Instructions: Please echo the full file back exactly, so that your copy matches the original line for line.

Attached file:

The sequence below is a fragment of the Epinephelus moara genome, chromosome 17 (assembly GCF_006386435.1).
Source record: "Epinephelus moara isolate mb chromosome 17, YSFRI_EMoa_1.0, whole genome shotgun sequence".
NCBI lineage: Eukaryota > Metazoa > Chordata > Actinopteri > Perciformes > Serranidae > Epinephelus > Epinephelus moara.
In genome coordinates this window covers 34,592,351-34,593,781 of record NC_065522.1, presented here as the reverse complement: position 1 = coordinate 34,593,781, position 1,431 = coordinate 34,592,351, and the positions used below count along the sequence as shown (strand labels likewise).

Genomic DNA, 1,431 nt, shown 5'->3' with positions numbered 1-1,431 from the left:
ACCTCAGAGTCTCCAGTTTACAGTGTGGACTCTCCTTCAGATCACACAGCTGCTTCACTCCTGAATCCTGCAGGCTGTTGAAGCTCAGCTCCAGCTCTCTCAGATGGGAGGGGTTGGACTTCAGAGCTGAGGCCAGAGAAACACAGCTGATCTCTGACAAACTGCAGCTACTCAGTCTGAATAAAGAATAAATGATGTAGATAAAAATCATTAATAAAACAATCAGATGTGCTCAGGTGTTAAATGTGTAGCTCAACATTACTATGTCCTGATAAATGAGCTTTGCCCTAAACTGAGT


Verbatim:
The sequence below is a fragment of the Epinephelus moara genome, chromosome 17 (assembly GCF_006386435.1).
Source record: "Epinephelus moara isolate mb chromosome 17, YSFRI_EMoa_1.0, whole genome shotgun sequence".
NCBI lineage: Eukaryota > Metazoa > Chordata > Actinopteri > Perciformes > Serranidae > Epinephelus > Epinephelus moara.
In genome coordinates this window covers 34,592,351-34,593,781 of record NC_065522.1, presented here as the reverse complement: position 1 = coordinate 34,593,781, position 1,431 = coordinate 34,592,351, and the positions used below count along the sequence as shown (strand labels likewise).

Genomic DNA, 1,431 nt, shown 5'->3' with positions numbered 1-1,431 from the left:
ACCTCAGAGTCTCCAGTTTACAGTGTGGACTCTCCTTCAGATCACACAGCTGCTTCACTCCTGAATCCTGCAGGCTGTTGAAGCTCAGCTCCAGCTCTCTCAGATGGGAGGGGTTGGACTTCAGAGCTGAGGCCAGAGAAACACAGCTGATCTCTGACAAACTGCAGCTACTCAGTCTGAATAAAGAATAAATGATGTAGATAAAAATCATTAATAAAACAATCAGATGTGCTCAGGTGTTAAATGTGTAGCTCAACATTACTATGTCCTGATAAATGAGCTTTGCCCTAAACTGAGT